Not many "rock star" art critics swing through the Raleigh-Durham area, so when it happens, ya gotta go.  As a participant in the endeavor of criticism myself,  I must admit a deep regard for Dave's writing, his cultural essays and "Art Issues" pieces in particular, for their accessibility, range and, like them or not, his compelling critiques.
January 15, 2010 11:08 AM |
At long last, Madison, Wis., is poised to get a new central library branch.  Although the current building dates only to 1965, it's a pretty bleak, worn space.  I'm glad to see the city move ahead with this, especially in a tough economy.

But there's one aspect of the planning that's uncertain and quite troubling.  A mural by the regionalist Aaron Bohrod, a former WPA artist whose work was also featured in the pages of Life, Time and Look magazines, is in danger.  It's unclear if and how it will be preserved when the existing library is demolished.

For details, see Jay Rath's Nov. 13 article in Isthmus, "Will the Aaron Bohrod mural at the downtown Madison library survive?"  As Jay notes, a John Steuart Curry work elsewhere in town (on the UW campus) is being preserved amid construction.  Curry's gig as artist-in-residence at the University of Wisconsin-Madison (in the College of Agriculture, no less) was the first time any university had set up such an arrangement.

It would be a great shame if, as Madison moves ahead with one worthy cultural goal, it lets another one--preserving our heritage--fall by the wayside.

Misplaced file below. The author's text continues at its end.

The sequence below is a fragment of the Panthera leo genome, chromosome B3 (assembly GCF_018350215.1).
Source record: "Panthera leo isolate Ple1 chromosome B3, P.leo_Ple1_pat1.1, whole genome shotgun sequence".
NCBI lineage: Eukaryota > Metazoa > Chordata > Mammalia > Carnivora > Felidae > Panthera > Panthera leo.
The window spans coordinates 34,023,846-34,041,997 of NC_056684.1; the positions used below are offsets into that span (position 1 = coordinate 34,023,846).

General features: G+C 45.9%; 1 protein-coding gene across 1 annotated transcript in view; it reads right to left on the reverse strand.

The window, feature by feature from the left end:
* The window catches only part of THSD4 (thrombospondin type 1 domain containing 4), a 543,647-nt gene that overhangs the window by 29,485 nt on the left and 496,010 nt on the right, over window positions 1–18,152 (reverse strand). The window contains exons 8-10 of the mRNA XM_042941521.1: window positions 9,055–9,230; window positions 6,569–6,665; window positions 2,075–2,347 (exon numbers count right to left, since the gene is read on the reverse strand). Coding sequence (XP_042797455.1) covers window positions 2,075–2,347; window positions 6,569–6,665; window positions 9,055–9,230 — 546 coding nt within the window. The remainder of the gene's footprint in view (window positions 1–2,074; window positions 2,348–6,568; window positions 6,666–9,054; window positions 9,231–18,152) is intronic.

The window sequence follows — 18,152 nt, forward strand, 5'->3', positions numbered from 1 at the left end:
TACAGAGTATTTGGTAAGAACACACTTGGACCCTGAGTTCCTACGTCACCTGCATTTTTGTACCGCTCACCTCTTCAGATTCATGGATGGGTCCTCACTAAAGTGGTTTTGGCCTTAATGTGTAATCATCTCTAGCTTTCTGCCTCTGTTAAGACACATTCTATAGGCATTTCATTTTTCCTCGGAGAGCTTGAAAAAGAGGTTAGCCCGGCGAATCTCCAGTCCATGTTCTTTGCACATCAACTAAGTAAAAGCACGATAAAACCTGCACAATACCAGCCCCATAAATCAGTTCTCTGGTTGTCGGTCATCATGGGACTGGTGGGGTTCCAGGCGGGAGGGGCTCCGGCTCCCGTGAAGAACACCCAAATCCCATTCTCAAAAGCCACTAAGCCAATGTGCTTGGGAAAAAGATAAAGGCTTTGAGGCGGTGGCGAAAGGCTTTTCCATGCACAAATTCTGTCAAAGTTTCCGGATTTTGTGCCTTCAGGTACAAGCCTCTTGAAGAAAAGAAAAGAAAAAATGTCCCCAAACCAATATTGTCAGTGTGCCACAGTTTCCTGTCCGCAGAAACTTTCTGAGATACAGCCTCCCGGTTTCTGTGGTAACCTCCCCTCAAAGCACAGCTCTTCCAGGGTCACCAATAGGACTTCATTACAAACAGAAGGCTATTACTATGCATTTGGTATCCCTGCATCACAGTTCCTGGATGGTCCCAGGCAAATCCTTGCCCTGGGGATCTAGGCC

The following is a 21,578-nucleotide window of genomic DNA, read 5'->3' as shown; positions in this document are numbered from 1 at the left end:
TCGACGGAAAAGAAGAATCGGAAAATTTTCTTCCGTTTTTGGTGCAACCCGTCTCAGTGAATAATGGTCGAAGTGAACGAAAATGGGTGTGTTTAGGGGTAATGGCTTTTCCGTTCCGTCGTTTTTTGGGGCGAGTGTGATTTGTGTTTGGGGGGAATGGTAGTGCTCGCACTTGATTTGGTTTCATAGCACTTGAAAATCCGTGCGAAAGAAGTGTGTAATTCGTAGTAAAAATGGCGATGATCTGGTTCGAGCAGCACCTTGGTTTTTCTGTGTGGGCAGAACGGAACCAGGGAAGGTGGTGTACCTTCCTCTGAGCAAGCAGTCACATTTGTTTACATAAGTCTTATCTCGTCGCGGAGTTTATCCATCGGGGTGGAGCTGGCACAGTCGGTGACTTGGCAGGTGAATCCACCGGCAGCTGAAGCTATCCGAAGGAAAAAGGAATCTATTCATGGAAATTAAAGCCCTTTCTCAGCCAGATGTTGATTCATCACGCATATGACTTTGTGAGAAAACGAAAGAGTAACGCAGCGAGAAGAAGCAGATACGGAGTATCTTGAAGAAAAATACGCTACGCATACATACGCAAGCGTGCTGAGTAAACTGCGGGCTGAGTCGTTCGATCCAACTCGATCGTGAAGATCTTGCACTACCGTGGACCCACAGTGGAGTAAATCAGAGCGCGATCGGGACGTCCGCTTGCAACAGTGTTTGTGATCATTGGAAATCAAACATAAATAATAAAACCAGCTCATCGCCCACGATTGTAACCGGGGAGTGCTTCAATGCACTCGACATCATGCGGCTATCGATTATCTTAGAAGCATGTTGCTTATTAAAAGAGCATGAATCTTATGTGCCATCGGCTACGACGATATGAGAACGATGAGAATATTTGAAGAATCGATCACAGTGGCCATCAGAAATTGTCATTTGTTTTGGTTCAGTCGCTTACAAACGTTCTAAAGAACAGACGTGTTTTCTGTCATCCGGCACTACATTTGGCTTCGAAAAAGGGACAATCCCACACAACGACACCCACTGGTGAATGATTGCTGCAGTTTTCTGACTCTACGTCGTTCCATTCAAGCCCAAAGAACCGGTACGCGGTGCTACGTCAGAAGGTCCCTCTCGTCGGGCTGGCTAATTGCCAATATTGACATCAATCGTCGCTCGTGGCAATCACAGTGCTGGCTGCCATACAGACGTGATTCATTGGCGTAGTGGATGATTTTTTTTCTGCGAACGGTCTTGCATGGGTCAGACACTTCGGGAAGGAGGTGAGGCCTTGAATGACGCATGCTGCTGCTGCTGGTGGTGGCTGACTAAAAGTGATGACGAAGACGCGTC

Update added Dec. 2:

The Wisconsin State Journal reported last week that the city has hired a conservator to study ways the mural might be preserved.  For details, see Dean Mosiman's article from Nov. 26.
November 17, 2009 3:22 PM | | Comments (2)
Lecture at the Nasher Museum of Art
October 27, 2009

 He was affable, humorous and generally seemed like an all around great guy.  Not exactly the typical description you might expect to hear of an artist's lecture in a formal academic setting like a university museum. But then again I'm talking about Fred Wilson, an artist who thrives on the unexpected, and whose lecture I attended this evening at the Nasher Museum of Art at Duke University.  I believe it is no small part of Wilson's success as an artist that he is a likable and engaging character.  This good-naturedness allows him easier access to a rather privileged world he loves to tinker with, the inner workings of museum culture, in order to produce work that reframes, rethinks and challenges the status quo.

 Wilson's work explores curatorial practice itself and often relies solely on existing artworks in museum collections as subject matter which he rearranges and displays in unconventional and compelling ways.  Working in this manner allows him to produce startling exhibitions which provoke and confound our expectations of museums, their role as cultural arbiters, and their interpretation and presentation of artworks themselves.  This working method has in fact become Wilson's main methodology especially since his exhibition "Mining the Museum" at the Maryland Historical Society in 1992 - a breakthrough event he concedes changed his life forevermore afterwards.   After this landmark show, recontextualizing works of art (and in turn our interpretations of them) through bold curatorial juxtaposition became Wilson's signature.  Just one look at the well known image from "Mining' of Wilson's display of slave shackles and elaborate silver tea goblets together in the same display case is really all you need to start reconsidering the notions of historical accuracy, authenticity, and truth.  History is written by the winners as they say.